Archive for January 3, 2022

Monday, January 3, 2022

External Retina Display Rumors for 2022

Parker Ortolani:

Rumors have started to pick up about a new more affordable Apple display that could come this year. Just this morning, Mark Gurman at Bloomberg reported that the company is indeed planning to release a display in 2022 that’s half the price of the Pro Display XDR. But the Pro Display XDR is $6,000-$7,000 leaving this rumored display to be around $3,500 still. This product isn’t what most of us are looking for. It’s not even out yet and most customers in the market for an Apple display have been priced out.

Tim Hardwick:

In related rumors, Twitter-based leaker @dylandkt last month claimed LG is developing three new standalone displays that may end up being for Apple, including one based on the current 24-inch iMac, one based on the upcoming 27-inch iMac, and a 32-inch model that may be a new Pro Display XDR with an Apple silicon chip.

I would rather see something based on the 2021 27-inch iMac display. The new iMac will probably be mini-LED. For many uses, that’s not worth the expense, and in some viewing conditions it actually looks worse due to blooming.

Adam Chandler:

I knew this was an issue going into both my iPad Pro and MacBook Pro purchases but in that same MacRumors article, it was mentioned that the blooming has been mostly fixed in these MacBook Pros. I can say it has not. More technically speaking, “16-inch offers 10,216 miniLEDs across 2,554 local dimming zones.” and the iPad Pro 13″ has, “10,000 mini LED grouped into four so 2,500 local dimming zones.” so the two are very close so I can’t see how anyone would think the issue would just go away.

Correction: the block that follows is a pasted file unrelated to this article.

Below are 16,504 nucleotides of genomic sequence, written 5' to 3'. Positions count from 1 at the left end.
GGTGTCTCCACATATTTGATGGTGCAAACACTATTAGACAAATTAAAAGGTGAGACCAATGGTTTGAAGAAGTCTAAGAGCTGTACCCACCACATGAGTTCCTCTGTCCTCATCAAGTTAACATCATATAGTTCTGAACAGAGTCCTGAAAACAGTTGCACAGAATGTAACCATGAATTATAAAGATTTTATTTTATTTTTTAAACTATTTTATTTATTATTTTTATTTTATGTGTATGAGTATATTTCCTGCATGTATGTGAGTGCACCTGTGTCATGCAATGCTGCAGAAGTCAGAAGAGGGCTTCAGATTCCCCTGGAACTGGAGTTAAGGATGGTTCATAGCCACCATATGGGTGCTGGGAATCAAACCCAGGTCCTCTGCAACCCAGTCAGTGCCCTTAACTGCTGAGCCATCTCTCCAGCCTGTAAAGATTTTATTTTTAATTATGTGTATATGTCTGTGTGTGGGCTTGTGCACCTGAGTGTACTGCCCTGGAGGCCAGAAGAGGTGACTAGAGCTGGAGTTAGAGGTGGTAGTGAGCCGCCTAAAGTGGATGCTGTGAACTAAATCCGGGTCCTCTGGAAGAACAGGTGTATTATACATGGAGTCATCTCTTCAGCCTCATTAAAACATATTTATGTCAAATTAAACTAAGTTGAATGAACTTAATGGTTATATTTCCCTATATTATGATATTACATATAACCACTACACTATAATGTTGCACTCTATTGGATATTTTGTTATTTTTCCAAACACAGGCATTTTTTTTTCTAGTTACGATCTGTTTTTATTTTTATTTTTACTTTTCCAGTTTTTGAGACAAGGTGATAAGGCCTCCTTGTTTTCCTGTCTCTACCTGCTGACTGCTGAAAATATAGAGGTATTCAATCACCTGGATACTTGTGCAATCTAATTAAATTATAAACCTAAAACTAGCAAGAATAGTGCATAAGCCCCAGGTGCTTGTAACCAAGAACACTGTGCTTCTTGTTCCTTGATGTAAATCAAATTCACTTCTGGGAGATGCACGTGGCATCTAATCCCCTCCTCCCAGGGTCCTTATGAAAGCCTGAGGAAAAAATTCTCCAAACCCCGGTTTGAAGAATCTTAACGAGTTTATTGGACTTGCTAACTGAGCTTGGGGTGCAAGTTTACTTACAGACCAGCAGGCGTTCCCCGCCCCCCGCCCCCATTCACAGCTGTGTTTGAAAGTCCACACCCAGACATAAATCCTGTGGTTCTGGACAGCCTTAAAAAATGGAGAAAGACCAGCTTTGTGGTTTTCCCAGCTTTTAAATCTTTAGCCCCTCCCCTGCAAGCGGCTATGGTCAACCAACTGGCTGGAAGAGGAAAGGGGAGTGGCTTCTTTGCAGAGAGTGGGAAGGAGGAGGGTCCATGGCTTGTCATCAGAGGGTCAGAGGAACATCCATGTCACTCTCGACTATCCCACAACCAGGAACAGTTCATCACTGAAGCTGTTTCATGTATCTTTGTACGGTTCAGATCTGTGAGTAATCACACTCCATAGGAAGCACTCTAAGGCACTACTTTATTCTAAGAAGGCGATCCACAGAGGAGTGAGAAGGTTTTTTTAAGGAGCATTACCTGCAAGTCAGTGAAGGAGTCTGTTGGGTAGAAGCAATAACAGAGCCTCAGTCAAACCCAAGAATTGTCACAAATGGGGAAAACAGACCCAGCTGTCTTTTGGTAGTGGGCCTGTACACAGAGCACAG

Everyone knows Mini LED has this issue. Products from all companies have blooming complaints online but I think my issue here is that Apple went all-in on this technology from the $1300 iPad Pro up to the $4900 Pro Display XDR. MiniLED is something Apple is heavily invested in despite these short comings. How I fix it is to turn off ‘true black on apps like Reeder or various writing apps like ByWord. With true-black turned off, the issue is better. I can also turn on a light in my room and turn down the display which helps.


Update (2022-01-05): Benjamin Mayo:

However, all display technologies have tradeoffs, and the mini-LED design seen in the MacBook Pro is no different. Blooming is often discussed as a downside of mini-LED but funnily enough, I don’t see it crop up too much in how I use my computer. It’s there if you seek it out, but you really have to hunt.

As shown in the video above, a persistent niggle for me is the vignetting effect around the edges of the display. The extreme edge of the screen is just slightly darker all the way around, and it sticks out when the rest of the screen is uniformly bright.


OLEDs don’t exhibit the edge vignetting and have no blooming because each pixel is individually lit, but they bring their own issues like burn-in and jelly scrolling to contend with.

Almost Always Unsigned

Dale Weiler (via Richard Geldreich):

There are a lot of arguments against the use of unsigned integers. Let me explain why I think they’re mostly incorrect.